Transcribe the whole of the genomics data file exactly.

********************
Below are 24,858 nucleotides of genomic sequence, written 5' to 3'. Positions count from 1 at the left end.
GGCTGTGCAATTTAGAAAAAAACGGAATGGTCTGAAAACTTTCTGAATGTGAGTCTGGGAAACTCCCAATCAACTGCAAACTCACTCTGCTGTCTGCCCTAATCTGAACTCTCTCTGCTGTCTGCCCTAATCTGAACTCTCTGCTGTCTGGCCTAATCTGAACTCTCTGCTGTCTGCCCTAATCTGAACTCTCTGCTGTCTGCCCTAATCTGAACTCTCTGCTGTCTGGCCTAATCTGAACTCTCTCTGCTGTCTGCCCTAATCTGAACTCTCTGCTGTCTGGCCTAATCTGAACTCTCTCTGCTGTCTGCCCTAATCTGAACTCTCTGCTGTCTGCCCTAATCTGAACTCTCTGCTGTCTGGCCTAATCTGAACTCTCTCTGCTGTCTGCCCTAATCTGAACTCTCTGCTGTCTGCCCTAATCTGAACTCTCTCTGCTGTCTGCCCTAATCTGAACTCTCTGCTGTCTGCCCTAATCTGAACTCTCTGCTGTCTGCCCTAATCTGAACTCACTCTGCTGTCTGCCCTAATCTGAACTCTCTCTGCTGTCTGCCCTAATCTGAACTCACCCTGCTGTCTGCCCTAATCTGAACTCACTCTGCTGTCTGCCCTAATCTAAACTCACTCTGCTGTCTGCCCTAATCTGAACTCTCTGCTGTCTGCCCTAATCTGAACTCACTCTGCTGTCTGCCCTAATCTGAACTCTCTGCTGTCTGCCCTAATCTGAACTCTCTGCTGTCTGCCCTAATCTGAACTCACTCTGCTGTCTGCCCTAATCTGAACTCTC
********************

Below are 24,858 nucleotides of genomic sequence, written 5' to 3'. Positions count from 1 at the left end.
GGCTGTGCAATTTAGAAAAAAACGGAATGGTCTGAAAACTTTCTGAATGTGAGTCTGGGAAACTCCCAATCAACTGCAAACTCACTCTGCTGTCTGCCCTAATCTGAACTCTCTCTGCTGTCTGCCCTAATCTGAACTCTCTGCTGTCTGGCCTAATCTGAACTCTCTGCTGTCTGCCCTAATCTGAACTCTCTGCTGTCTGCCCTAATCTGAACTCTCTGCTGTCTGGCCTAATCTGAACTCTCTCTGCTGTCTGCCCTAATCTGAACTCTCTGCTGTCTGGCCTAATCTGAACTCTCTCTGCTGTCTGCCCTAATCTGAACTCTCTGCTGTCTGCCCTAATCTGAACTCTCTGCTGTCTGGCCTAATCTGAACTCTCTCTGCTGTCTGCCCTAATCTGAACTCTCTGCTGTCTGCCCTAATCTGAACTCTCTCTGCTGTCTGCCCTAATCTGAACTCTCTGCTGTCTGCCCTAATCTGAACTCTCTGCTGTCTGCCCTAATCTGAACTCACTCTGCTGTCTGCCCTAATCTGAACTCTCTCTGCTGTCTGCCCTAATCTGAACTCACCCTGCTGTCTGCCCTAATCTGAACTCACTCTGCTGTCTGCCCTAATCTAAACTCACTCTGCTGTCTGCCCTAATCTGAACTCTCTGCTGTCTGCCCTAATCTGAACTCACTCTGCTGTCTGCCCTAATCTGAACTCTCTGCTGTCTGCCCTAATCTGAACTCTCTGCTGTCTGCCCTAATCTGAACTCACTCTGCTGTCTGCCCTAATCTGAACTCTC